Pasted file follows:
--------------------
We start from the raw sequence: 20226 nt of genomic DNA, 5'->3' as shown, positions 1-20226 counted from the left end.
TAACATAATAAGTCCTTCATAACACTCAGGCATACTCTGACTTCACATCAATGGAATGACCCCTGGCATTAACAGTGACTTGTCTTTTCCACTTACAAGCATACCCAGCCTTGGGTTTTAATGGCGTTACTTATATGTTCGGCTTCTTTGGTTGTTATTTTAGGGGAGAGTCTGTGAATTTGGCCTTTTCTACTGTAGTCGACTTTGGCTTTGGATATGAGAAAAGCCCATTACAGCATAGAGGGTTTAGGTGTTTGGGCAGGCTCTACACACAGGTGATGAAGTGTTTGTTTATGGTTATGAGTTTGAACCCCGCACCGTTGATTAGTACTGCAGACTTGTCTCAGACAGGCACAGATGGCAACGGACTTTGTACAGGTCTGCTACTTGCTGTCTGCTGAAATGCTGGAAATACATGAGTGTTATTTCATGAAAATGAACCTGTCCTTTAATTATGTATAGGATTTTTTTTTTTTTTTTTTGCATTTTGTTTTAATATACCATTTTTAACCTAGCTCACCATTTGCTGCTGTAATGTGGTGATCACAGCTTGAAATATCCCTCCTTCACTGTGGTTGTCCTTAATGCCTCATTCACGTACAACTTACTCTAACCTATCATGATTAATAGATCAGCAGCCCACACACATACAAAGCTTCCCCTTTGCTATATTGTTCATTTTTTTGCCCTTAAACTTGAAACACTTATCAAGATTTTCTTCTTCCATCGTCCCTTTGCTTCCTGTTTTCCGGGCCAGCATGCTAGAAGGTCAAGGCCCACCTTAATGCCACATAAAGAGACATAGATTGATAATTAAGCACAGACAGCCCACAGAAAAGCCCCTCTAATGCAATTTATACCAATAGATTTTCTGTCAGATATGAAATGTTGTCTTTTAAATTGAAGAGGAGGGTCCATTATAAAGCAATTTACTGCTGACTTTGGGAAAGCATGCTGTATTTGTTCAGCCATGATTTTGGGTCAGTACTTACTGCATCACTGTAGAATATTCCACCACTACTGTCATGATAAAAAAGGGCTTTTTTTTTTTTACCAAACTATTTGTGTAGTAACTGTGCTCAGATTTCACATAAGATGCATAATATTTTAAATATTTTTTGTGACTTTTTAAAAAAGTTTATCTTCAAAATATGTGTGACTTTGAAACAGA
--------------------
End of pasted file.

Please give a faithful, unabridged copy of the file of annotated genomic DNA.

We start from the raw sequence: 20226 nt of genomic DNA, 5'->3' as shown, positions 1-20226 counted from the left end.
TAACATAATAAGTCCTTCATAACACTCAGGCATACTCTGACTTCACATCAATGGAATGACCCCTGGCATTAACAGTGACTTGTCTTTTCCACTTACAAGCATACCCAGCCTTGGGTTTTAATGGCGTTACTTATATGTTCGGCTTCTTTGGTTGTTATTTTAGGGGAGAGTCTGTGAATTTGGCCTTTTCTACTGTAGTCGACTTTGGCTTTGGATATGAGAAAAGCCCATTACAGCATAGAGGGTTTAGGTGTTTGGGCAGGCTCTACACACAGGTGATGAAGTGTTTGTTTATGGTTATGAGTTTGAACCCCGCACCGTTGATTAGTACTGCAGACTTGTCTCAGACAGGCACAGATGGCAACGGACTTTGTACAGGTCTGCTACTTGCTGTCTGCTGAAATGCTGGAAATACATGAGTGTTATTTCATGAAAATGAACCTGTCCTTTAATTATGTATAGGATTTTTTTTTTTTTTTTTTGCATTTTGTTTTAATATACCATTTTTAACCTAGCTCACCATTTGCTGCTGTAATGTGGTGATCACAGCTTGAAATATCCCTCCTTCACTGTGGTTGTCCTTAATGCCTCATTCACGTACAACTTACTCTAACCTATCATGATTAATAGATCAGCAGCCCACACACATACAAAGCTTCCCCTTTGCTATATTGTTCATTTTTTTGCCCTTAAACTTGAAACACTTATCAAGATTTTCTTCTTCCATCGTCCCTTTGCTTCCTGTTTTCCGGGCCAGCATGCTAGAAGGTCAAGGCCCACCTTAATGCCACATAAAGAGACATAGATTGATAATTAAGCACAGACAGCCCACAGAAAAGCCCCTCTAATGCAATTTATACCAATAGATTTTCTGTCAGATATGAAATGTTGTCTTTTAAATTGAAGAGGAGGGTCCATTATAAAGCAATTTACTGCTGACTTTGGGAAAGCATGCTGTATTTGTTCAGCCATGATTTTGGGTCAGTACTTACTGCATCACTGTAGAATATTCCACCACTACTGTCATGATAAAAAAGGGCTTTTTTTTTTTTACCAAACTATTTGTGTAGTAACTGTGCTCAGATTTCACATAAGATGCATAATATTTTAAATATTTTTTGTGACTTTTTAAAAAAGTTTATCTTCAAAATATGTGTGACTTTGAAACAGA